I was reminded at a recent mediation that telling a story is always better than reciting the facts. And, people will listen to a story - not facts. I was in a litigated case mediation and plaintiff's counsel told what happened and went through the medical history, all of which is needed; however, it was more a recitation and not a story to be told. Who was the claimant? How had the injury affected them on both the personal and claim level? Was there anything compelling that would help tip a decision maker to your viewpoint? These were the items longed to hear, but did not. I did a quick summary and counsel did let their client talk and this was helpful to get some sense of them and to hear their concerns. Plaintiff spoke with strong emotion about their injuries. I thanked them for their comments and then asked for input from opposing counsel before asking any follow up questions (I like to hold my questions until everyone has had a chance to talk.).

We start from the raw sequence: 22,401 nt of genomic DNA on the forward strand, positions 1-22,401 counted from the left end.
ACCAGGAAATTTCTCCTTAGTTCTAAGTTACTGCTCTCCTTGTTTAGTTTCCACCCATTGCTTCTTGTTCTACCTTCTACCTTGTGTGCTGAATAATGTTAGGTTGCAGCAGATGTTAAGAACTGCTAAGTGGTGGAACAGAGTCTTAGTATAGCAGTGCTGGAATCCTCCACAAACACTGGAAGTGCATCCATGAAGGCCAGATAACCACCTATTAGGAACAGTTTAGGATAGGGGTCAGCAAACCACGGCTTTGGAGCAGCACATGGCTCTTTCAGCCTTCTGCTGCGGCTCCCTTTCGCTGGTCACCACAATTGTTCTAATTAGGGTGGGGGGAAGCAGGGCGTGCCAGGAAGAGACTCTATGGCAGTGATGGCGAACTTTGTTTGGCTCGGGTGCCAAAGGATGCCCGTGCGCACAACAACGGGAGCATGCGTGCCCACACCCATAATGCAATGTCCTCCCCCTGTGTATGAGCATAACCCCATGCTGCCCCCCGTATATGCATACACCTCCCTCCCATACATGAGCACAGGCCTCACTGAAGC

Then opposing counsel began what I'll call an "opposing" recitation that sought to refute various facts and medical care issues. It was an equally dry response and did not connect or reach the Plaintiff. Many experienced counsel do an excellent job of weaving a story on either side of a case. There are many defense counsel who can both genuinely apologize for someone being hurt and present an opposing legal argument. They connect with people and people listen to them. They don't always agree, but they listen.
So next time you are representing someone in mediation, tell a story!